I’ve always loved space horrors ever since Alien. James Cameron’s follow-up Aliens reignited my love affair even if that film was geared more toward action. Event Horizon was probably the first film that actually got into my head enough to keep me awake until morning.
The idea of being on a lonely planet or spaceship with monsters that want to do horrible things to you echoes the true foundation of all horrors – but especially space horrors: isolation. It’s one thing to be stuck in a remote cabin in the woods or caught in some creepy town in the desert, but space is an entirely different matter. It’s well understood that you can’t survive in space. While the same result is inevitable in other horror scenarios that prevent the characters from leaving the main area – like a blizzard, let’s say – there’s still a chance for survival. The characters have a choice between defeating the blood-thirsty monster or surviving a hike through sub-zero temperatures before freezing to death. The choices both suck, but choice – no matter how false – still sparks a bit of hope and sometimes that’s all heroes need to save the day.
Space, on the other hand, offers no such comfort. Heroes in this sad situation must face their worst fears, because there is no choice. There is no hope. There’s only action. It’s glorious to behold people overcoming their fear to do what needs to be done to survive. There is, of course, the other creepy factor of space horrors and that is the fact that most of the plots involve being on some kind largely populated craft that is now empty. Where are the people? Dead? Then where are the bodies? Devoured by monsters. Used as hosts to birth more monsters. Morphing into monsters. Take your pick. They all suck. The bottom line is that it’s scary to be in a place where people should be, but are not. So that brings us to Pandorum starring Dennis Quaid and Ben Foster.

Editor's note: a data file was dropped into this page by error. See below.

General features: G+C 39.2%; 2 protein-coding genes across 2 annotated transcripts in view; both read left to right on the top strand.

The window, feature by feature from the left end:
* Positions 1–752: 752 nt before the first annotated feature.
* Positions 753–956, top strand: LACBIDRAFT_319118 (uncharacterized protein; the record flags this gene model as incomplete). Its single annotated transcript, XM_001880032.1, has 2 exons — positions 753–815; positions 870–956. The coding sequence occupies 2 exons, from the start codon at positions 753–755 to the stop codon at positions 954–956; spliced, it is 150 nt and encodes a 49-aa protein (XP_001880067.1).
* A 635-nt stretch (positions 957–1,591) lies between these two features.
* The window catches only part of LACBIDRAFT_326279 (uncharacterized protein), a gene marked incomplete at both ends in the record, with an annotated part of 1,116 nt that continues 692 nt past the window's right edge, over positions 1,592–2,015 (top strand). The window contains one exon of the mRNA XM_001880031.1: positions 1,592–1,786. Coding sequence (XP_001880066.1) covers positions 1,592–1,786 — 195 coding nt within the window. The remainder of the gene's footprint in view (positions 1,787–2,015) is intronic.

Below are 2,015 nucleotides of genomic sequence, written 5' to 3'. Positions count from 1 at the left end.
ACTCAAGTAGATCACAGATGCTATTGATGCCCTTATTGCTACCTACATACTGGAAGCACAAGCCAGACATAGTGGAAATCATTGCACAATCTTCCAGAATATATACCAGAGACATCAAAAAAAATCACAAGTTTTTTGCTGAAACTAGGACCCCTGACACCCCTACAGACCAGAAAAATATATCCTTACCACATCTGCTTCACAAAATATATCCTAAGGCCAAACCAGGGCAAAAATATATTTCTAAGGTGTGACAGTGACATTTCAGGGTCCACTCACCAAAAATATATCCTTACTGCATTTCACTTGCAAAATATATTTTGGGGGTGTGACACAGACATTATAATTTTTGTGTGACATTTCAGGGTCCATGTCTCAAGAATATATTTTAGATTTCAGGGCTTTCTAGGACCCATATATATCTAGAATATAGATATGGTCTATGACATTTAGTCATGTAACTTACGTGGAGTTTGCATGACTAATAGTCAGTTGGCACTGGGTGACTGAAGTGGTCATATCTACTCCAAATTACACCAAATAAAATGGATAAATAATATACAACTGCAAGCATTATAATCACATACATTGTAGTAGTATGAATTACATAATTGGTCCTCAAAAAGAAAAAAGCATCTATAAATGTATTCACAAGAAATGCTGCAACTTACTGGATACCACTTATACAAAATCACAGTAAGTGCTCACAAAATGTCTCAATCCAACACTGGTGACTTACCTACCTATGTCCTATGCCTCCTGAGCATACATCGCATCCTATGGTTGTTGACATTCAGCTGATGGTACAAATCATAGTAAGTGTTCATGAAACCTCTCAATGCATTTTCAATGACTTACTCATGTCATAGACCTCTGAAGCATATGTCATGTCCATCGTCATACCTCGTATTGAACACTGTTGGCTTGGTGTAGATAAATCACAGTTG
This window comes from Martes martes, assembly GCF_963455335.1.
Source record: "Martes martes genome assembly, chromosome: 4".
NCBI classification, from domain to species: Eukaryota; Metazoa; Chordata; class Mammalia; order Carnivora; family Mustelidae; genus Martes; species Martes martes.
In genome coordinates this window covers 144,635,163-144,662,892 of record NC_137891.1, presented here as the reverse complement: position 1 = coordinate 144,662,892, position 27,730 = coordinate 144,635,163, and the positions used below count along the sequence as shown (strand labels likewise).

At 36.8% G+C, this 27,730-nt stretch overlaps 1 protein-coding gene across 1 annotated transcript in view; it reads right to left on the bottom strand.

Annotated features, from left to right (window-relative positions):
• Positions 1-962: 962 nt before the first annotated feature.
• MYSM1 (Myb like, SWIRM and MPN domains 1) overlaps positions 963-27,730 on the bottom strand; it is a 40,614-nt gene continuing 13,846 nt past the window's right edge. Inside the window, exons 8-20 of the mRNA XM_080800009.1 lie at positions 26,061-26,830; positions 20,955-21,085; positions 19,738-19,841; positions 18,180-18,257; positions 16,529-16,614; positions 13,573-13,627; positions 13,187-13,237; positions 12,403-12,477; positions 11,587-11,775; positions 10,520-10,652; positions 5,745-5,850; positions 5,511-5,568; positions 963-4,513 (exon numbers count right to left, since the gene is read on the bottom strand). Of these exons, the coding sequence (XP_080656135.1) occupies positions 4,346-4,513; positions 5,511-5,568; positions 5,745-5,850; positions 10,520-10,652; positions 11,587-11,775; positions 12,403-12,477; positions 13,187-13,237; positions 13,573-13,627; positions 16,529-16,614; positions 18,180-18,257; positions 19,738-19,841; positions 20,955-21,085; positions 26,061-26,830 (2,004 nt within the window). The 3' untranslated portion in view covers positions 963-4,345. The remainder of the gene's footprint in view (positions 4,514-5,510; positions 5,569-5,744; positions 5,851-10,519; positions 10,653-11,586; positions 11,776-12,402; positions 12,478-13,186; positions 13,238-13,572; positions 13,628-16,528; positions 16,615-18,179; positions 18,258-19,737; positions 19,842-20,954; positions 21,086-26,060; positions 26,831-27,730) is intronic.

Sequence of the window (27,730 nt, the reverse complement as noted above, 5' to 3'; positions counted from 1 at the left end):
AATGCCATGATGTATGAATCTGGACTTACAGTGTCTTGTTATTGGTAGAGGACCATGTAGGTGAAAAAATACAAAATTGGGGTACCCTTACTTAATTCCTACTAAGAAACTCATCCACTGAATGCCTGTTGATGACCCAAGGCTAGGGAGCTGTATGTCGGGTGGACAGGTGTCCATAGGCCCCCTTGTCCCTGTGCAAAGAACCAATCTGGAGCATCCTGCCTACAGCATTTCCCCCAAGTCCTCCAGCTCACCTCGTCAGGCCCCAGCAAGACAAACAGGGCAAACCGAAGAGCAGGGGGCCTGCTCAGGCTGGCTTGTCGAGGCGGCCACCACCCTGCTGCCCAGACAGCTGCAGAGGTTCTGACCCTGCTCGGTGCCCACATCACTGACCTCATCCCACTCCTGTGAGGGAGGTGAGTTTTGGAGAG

From the Official Synopsis:
Two astronauts awaken in a hyper-sleep chamber aboard a seemingly abandoned spacecraft. It’s pitch black, they are disoriented, and the only sound is a low rumble and creak from the belly of the ship. They can’t remember anything: Who are they? What is their mission?
With Lt. Payton (Quaid) staying behind to guide him via radio transmitter, Cpl. Bower (Foster) ventures deep into the ship and begins to uncover a terrifying reality. Slowly the spacecraft’s shocking, deadly secrets are revealed…and the astronauts find their own survival is more important than they could ever have imagined.
The trailer seems to confirm that the missing crew is turning into the monsters that our heroes will face. The story also reminds me of a couple of video games with a similar basic plot. The first is System Shock 2 which had the player in the role of a soldier that was awakened from cryo-sleep to deal with an alien infestation. The other game is the more recent Dead Space which cast the player as a combat engineer sent to repair a disabled spacecraft only to find that it’s been overrun by the crew-turned-aliens. All the while, the player is guided by another character from a control station.
In any event, I’m excited to see Pandorum. I am a little frightened by the fact that the film won’t be screened by the press ahead of its public release, but I’m assured that it’s because the studio doesn’t want any spoilers leaked. Pandorum opens on September 25.